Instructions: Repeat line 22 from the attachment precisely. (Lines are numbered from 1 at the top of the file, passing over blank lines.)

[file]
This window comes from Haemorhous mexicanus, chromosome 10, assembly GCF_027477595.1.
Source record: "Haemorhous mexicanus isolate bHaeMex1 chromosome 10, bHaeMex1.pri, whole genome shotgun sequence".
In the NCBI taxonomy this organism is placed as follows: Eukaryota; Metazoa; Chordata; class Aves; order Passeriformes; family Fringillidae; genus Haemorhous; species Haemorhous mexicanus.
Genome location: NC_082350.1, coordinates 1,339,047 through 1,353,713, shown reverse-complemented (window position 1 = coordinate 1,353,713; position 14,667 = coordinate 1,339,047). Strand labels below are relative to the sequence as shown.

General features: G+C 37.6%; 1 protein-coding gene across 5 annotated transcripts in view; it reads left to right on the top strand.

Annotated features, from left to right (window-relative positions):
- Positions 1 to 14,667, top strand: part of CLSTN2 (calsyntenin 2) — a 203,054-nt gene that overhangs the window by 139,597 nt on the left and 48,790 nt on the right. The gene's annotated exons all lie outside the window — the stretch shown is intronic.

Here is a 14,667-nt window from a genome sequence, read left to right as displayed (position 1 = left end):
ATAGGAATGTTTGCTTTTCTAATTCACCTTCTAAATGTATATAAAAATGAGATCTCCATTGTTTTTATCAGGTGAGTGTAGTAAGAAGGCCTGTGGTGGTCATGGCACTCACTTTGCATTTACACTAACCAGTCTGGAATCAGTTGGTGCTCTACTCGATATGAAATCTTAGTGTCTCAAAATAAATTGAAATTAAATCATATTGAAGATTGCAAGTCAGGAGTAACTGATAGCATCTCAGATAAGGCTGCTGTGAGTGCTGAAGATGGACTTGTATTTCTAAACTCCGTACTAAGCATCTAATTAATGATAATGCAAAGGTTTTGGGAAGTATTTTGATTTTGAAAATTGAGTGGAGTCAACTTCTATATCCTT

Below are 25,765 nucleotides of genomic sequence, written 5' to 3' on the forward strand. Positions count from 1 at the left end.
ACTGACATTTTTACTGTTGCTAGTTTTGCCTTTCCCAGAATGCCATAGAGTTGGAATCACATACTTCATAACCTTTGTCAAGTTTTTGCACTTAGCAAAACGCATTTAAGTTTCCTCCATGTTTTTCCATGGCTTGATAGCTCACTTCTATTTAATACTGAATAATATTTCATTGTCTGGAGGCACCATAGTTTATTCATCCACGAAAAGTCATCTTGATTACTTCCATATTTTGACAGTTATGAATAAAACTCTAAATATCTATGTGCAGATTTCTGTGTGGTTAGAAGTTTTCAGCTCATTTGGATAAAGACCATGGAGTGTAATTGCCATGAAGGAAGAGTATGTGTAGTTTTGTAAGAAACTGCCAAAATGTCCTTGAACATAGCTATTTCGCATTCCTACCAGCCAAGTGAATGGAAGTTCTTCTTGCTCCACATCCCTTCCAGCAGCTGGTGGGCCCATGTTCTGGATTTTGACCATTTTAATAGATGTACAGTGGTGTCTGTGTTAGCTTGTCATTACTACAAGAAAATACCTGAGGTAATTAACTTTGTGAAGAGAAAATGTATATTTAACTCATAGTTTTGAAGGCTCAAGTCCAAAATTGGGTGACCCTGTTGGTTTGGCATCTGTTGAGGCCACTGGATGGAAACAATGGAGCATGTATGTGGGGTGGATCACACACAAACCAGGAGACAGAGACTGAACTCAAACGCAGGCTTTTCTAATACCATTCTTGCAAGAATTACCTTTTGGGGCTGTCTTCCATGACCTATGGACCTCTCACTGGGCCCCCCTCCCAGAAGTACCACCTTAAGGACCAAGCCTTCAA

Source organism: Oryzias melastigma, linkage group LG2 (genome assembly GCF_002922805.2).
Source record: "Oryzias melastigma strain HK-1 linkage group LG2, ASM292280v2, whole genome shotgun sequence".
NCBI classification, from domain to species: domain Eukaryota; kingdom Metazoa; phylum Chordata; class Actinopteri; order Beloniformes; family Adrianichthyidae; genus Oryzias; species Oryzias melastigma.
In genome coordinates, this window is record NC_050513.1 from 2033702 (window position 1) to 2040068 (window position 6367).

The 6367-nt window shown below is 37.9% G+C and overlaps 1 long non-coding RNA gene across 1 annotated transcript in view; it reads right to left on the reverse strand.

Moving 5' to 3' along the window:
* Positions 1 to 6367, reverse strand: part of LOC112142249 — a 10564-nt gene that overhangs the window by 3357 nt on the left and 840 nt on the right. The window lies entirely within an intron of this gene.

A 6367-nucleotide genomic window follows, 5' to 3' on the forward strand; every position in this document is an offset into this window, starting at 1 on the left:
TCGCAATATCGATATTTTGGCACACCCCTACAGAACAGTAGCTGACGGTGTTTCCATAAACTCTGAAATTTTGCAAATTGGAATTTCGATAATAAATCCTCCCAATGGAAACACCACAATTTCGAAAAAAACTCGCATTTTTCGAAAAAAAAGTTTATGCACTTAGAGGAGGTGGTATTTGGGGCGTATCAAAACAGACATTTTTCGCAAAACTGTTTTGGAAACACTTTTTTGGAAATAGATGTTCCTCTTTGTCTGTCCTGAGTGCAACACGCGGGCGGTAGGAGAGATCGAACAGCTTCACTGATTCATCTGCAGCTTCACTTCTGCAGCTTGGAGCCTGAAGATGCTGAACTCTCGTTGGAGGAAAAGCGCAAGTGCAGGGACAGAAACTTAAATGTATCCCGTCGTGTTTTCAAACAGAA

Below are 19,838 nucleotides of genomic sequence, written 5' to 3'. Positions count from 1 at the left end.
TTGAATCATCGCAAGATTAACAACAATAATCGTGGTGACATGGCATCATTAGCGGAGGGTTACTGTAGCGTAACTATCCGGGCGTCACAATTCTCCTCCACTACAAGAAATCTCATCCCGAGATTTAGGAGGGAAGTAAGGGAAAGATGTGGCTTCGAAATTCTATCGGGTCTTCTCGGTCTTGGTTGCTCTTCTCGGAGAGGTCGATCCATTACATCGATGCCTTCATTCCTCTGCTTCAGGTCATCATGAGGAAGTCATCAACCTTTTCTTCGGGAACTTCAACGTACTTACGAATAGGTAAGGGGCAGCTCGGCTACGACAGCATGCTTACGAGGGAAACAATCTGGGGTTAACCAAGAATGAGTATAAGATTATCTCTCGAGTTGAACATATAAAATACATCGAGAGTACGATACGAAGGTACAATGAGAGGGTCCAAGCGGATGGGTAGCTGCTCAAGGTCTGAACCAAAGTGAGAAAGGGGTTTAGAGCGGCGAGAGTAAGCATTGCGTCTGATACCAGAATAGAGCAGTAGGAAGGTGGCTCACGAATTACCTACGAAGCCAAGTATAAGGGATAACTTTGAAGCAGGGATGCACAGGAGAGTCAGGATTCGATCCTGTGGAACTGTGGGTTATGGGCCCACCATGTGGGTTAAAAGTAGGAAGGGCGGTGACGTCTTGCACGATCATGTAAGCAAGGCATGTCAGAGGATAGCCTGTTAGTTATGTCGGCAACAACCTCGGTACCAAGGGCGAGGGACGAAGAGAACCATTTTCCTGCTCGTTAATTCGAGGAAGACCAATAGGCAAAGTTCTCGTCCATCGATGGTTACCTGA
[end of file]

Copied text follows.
TTGAATCATCGCAAGATTAACAACAATAATCGTGGTGACATGGCATCATTAGCGGAGGGTTACTGTAGCGTAACTATCCGGGCGTCACAATTCTCCTCCACTACAAGAAATCTCATCCCGAGATTTAGGAGGGAAGTAAGGGAAAGATGTGGCTTCGAAATTCTATCGGGTCTTCTCGGTCTTGGTTGCTCTTCTCGGAGAGGTCGATCCATTACATCGATGCCTTCATTCCTCTGCTTCAGGTCATCATGAGGAAGTCATCAACCTTTTCTTCGGGAACTTCAACGTACTTACGAATAGGTAAGGGGCAGCTCGGCTACGACAGCATGCTTACGAGGGAAACAATCTGGGGTTAACCAAGAATGAGTATAAGATTATCTCTCGAGTTGAACATATAAAATACATCGAGAGTACGATACGAAGGTACAATGAGAGGGTCCAAGCGGATGGGTAGCTGCTCAAGGTCTGAACCAAAGTGAGAAAGGGGTTTAGAGCGGCGAGAGTAAGCATTGCGTCTGATACCAGAATAGAGCAGTAGGAAGGTGGCTCACGAATTACCTACGAAGCCAAGTATAAGGGATAACTTTGAAGCAGGGATGCACAGGAGAGTCAGGATTCGATCCTGTGGAACTGTGGGTTATGGGCCCACCATGTGGGTTAAAAGTAGGAAGGGCGGTGACGTCTTGCACGATCATGTAAGCAAGGCATGTCAGAGGATAGCCTGTTAGTTATGTCGGCAACAACCTCGGTACCAAGGGCGAGGGACGAAGAGAACCATTTTCCTGCTCGTTAATTCGAGGAAGACCAATAGGCAAAGTTCTCGTCCATCGATGGTTACCTGA